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Kristen Wiig’s 1960s-Set ‘Palm Royale’ Is Unserious in All the Best Ways: TV Review

Long before Instagram stories and TikTok videos were a thing, gossip magazines and television allowed everyday people to feel a connection to the wealthy and beautiful. In real life, few are brave enough to elbow their way onto the A-list, but others are bold enough to demand a seat at the table — which brings us to “Palm Royale.” Based on Juliet McDaniel’s novel, “Mr. & Mrs. American Pie,” and adapted for television by Abe Sylvia, Apple TV+’s new 1960s-set comedy, “Palm Royale” follows bottle-blonde Palm Beach transplant Maxine Simmons (a perfectly cast Kristen Wiig), who is determined to craft a glitzy and glamorous life for herself, even if it means bending the rules a smidge. Wildy outrageous and amusing, “Palm Royale” suggests that you might get more than you requested if you’re delusional enough to go after what you want.

The series opens in the early summer days of 1969 at Palm Beach’s most exclusive country club, the Palm Royale. Though she has neither an invitation nor the funds to cover the $30,000 initiation fee, Maxine doesn’t let that deter her from scoping out the establishment she’s long admired. Dressed like an orange creamsicle and armed with a sunny disposition and an exhausting tenacity, Maxine catapults herself over the club’s back wall. After finding a seat by the pool to indulge in her grasshopper cocktail and observe her surroundings, Maxine quickly learns that no one at the country club will be extending a welcoming arm to her.

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Like any societal structure, the Palm Royale has its hierarchy. At the head is Norma Delacore (Carol Burnett), Maxine’s estranged, comatose aunt-in-law who has ruled Palm Beach for 49 years. Vying for Norma’s crown is Evelyn Rollins (an unhinged, thrilling Allison Janney), who is just waiting for her filthy rich husband, Skeet (Bruce Dern), to die. There is also wealthy socialite Dinah Donahue (Leslie Bibb), who will use any opportunity to get Evelyn out of her way. While these ladies certainly aren’t friends, they quickly band together to tell Maxine just how unwelcome she is in their town.

A pageant queen from Tennessee with a simple-minded pilot husband, Douglas (Josh Lucas), Maxine has mastered the art of white womanhood, using misogyny and the patriarchy for her own gains. Despite her naïveté, her yearning for a luxurious life continues to drive Maxine even in the face of secrets, blackmail and a perfectly timed fender bender. Amid the mean mugs and the constant humiliation, the housewife plots her way inside Palm Beach’s inner circle on a quest to host the end-of-season Beach Ball, Norma’s annual extravaganza. Along the way, Maxine also connects with Linda Shaw (Laura Dern), a feminist activist and owner of a bookstore, Our Bodies, Ourselves. Maxine makes another unlikely ally in Robert (Ricky Martin), an observant waiter who knows much more about the who’s who than he lets on.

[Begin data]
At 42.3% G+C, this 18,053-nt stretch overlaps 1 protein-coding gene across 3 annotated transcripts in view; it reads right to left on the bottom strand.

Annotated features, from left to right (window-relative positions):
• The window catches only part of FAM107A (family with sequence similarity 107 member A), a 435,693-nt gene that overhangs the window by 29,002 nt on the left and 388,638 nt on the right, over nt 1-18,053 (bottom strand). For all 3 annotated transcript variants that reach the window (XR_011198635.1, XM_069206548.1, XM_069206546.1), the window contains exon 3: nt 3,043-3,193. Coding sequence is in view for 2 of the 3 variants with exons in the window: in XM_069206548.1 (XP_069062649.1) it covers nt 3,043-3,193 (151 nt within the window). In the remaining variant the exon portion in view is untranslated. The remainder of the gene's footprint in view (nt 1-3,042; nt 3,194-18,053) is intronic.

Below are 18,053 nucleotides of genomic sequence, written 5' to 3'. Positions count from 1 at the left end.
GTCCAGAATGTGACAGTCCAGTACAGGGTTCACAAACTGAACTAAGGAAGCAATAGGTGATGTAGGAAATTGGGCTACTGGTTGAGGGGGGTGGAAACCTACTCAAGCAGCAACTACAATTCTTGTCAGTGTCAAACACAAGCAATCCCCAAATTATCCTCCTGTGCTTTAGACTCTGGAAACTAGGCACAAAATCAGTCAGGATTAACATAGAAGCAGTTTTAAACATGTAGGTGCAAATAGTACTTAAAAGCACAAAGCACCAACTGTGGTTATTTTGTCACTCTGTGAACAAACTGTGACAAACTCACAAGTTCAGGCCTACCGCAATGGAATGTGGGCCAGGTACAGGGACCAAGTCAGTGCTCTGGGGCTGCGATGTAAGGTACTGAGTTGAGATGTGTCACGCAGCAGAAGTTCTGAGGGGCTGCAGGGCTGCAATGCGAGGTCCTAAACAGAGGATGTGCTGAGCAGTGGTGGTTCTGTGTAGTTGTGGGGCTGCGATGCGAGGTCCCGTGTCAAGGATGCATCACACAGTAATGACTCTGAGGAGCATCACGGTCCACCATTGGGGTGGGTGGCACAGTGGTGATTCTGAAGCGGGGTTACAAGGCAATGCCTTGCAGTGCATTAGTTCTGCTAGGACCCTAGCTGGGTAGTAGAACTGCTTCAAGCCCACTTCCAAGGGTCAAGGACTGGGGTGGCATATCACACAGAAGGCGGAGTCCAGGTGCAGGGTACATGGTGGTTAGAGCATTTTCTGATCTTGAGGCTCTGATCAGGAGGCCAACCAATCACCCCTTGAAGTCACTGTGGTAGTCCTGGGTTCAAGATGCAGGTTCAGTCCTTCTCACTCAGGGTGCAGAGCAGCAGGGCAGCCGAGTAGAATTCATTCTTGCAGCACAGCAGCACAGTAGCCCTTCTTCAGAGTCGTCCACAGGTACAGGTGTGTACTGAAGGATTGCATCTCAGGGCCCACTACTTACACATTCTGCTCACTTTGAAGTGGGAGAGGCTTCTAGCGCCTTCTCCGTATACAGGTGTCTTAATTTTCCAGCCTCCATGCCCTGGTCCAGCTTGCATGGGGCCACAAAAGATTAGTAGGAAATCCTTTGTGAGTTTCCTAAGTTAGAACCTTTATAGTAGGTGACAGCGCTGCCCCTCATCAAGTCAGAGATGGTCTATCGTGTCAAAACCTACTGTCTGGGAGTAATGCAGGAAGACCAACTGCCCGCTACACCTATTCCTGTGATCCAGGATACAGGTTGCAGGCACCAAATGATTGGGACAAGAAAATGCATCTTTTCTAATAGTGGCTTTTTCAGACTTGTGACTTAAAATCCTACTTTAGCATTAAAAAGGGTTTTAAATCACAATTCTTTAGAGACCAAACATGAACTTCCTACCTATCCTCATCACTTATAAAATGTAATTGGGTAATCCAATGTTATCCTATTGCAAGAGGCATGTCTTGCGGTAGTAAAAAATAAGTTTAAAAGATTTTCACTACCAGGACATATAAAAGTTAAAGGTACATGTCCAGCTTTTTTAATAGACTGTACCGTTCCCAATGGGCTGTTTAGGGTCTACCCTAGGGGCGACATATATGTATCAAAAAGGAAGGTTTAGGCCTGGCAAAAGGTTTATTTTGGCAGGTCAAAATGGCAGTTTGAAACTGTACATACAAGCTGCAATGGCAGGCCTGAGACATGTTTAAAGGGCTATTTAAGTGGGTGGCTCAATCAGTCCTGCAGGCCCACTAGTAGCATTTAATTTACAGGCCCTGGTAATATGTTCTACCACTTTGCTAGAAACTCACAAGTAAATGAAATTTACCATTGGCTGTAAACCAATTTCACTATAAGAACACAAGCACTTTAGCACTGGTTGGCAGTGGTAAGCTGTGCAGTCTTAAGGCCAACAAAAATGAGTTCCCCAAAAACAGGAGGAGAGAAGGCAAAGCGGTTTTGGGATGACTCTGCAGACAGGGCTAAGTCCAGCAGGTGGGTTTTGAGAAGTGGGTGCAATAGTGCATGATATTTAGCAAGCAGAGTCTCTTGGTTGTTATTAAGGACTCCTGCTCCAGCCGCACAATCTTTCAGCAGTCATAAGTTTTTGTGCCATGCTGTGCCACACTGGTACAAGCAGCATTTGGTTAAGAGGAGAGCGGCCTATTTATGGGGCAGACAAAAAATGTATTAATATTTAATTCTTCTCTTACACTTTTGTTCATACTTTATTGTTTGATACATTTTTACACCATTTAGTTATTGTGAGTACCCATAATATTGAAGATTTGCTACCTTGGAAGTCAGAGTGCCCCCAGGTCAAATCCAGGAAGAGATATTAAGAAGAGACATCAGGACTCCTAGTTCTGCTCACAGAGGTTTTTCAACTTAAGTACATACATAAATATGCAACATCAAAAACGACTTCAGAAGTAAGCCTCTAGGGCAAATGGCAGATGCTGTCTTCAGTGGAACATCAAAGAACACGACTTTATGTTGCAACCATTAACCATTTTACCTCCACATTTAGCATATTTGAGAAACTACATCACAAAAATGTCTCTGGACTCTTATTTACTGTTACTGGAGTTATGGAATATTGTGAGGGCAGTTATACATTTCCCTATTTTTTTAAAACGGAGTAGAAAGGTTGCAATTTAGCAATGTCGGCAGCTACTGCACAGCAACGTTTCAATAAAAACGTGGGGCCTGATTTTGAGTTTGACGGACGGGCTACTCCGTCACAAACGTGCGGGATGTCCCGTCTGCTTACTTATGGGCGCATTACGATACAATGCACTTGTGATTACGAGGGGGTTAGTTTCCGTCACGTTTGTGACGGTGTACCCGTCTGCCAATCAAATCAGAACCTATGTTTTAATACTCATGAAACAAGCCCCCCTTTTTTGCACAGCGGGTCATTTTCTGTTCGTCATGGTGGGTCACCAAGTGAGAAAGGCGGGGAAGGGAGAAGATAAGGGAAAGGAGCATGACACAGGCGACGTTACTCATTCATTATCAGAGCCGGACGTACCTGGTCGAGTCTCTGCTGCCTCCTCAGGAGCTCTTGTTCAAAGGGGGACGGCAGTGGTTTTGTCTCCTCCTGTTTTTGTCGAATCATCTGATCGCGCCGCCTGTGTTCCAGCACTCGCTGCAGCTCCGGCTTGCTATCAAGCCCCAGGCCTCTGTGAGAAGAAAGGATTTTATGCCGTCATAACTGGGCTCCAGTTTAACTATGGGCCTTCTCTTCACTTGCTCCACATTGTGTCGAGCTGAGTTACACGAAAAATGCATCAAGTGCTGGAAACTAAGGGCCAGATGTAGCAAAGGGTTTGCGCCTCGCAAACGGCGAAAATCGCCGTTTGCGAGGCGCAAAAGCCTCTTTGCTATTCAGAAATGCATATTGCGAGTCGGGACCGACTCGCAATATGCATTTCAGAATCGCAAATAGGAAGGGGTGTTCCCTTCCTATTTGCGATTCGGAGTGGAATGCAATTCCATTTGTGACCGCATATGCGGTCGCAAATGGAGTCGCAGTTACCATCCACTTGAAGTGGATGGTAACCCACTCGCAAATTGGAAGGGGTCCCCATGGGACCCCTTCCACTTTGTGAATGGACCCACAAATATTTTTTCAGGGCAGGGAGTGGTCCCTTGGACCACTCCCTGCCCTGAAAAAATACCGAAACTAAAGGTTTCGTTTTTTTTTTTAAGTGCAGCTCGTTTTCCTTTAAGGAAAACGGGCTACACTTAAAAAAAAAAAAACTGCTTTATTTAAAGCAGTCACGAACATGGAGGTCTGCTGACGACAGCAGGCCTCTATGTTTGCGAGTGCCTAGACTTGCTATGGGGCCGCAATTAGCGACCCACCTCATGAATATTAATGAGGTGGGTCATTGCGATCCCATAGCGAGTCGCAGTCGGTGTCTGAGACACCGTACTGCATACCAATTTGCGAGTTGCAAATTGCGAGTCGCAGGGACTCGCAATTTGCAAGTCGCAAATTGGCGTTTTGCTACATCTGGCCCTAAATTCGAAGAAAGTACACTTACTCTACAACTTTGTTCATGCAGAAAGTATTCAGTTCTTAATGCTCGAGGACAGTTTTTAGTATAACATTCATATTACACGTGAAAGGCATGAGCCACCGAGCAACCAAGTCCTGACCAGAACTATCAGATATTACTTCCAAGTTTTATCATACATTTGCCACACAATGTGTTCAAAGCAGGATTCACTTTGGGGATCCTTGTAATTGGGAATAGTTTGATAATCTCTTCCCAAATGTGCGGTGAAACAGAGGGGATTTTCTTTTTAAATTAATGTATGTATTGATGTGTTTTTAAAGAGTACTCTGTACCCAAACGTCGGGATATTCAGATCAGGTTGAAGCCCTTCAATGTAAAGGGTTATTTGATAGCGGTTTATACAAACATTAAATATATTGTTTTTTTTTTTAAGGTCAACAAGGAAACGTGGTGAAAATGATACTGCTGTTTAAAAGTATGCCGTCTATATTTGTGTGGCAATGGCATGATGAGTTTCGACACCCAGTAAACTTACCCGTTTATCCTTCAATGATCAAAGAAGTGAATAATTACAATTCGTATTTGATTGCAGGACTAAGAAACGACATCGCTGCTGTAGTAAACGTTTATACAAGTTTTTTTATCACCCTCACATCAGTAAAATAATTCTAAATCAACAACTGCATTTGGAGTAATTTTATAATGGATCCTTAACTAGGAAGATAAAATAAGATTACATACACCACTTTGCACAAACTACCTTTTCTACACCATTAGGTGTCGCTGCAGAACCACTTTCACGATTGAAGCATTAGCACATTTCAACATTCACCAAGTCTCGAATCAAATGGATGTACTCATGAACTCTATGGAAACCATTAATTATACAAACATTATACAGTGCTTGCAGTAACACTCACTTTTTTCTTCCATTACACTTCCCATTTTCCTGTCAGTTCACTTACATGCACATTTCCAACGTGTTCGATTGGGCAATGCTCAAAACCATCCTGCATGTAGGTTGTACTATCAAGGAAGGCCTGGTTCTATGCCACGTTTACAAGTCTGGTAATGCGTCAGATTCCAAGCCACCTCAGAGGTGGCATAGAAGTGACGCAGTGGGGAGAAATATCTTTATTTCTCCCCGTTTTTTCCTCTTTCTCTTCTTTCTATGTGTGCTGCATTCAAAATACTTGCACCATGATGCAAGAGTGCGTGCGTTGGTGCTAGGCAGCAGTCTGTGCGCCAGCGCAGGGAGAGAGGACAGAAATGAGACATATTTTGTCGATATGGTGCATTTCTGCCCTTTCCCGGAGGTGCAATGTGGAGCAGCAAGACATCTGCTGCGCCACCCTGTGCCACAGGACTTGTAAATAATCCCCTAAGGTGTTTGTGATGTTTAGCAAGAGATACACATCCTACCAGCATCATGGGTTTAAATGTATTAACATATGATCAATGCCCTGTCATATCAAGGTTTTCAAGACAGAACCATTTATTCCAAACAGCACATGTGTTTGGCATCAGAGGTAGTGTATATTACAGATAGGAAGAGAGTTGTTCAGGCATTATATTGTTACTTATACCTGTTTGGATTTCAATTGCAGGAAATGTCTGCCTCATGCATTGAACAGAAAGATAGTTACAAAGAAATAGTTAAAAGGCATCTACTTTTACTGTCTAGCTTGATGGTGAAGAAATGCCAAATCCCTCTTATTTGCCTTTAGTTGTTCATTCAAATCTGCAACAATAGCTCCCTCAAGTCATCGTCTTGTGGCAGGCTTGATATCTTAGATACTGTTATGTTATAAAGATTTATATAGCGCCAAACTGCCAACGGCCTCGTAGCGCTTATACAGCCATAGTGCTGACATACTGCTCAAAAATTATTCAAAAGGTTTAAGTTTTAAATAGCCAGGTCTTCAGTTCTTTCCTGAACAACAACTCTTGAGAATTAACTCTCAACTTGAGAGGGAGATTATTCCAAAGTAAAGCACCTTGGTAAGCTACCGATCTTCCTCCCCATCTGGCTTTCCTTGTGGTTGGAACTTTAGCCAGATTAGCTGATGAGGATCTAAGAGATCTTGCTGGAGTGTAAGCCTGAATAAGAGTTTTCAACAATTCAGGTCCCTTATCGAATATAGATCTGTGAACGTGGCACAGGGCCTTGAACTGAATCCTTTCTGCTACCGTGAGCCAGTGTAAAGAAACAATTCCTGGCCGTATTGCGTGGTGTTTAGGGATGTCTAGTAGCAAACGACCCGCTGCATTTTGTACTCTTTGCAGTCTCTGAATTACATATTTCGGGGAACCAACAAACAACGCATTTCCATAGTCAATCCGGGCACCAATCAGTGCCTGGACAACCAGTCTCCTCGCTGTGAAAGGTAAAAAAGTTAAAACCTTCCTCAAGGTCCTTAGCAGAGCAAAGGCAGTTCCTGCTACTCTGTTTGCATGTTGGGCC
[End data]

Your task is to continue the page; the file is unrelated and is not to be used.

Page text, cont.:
This pastel-infused satire is full of absurd charity events, pill parties and closets bursting with skeletons that sometimes are made public in the town’s gossip rag, “The Shiny Sheet.” From pawn shops and bounced checks to a near-continuous cycle of President Nixon discussing the Vietnam War on televisions playing in the background, “Palm Royale” is ridiculous fun. Though highly underestimated, Maxine charges forth, determined to find Norma’s coveted rolodex, which is the key to the Beach Ball invitations and becoming the woman she’s always aspired to be.

As bright and colorful as “Palm Royale” is, outlandish moments, including a whale, several assassination attempts and the random appearance of a crowned prince, highlight the need for some sharper editing. The show’s 10 episodes are overstuffed, never letting the audience catch its breath. By the time the credits roll on the finale, so much has happened that the viewer feels like they have been spinning around in the middle of the circus. It is a fun experience for sure, but definitely too long.

Coveting other people’s lives can be intoxicating. That’s why social media is so addicting, and influencers are able to rack in the dough. And yet, as many reasonable folks recognize, what is deemed exclusive and desirable are often just beautiful illusions; the tatters and tears are carefully tucked away from the public eye. Still, by the time the series ends, Maxine is someone viewers want to root for. Watching her follow her materialistic-centered dreams is a joyfully delicious experience. After all, there is something thrilling about a woman who decides what she deserves and has the gumption to go get it.

The first three episodes of “Palm Royale” premiere March 20 on Apple TV+ with new episodes dropping weekly on Wednesdays.

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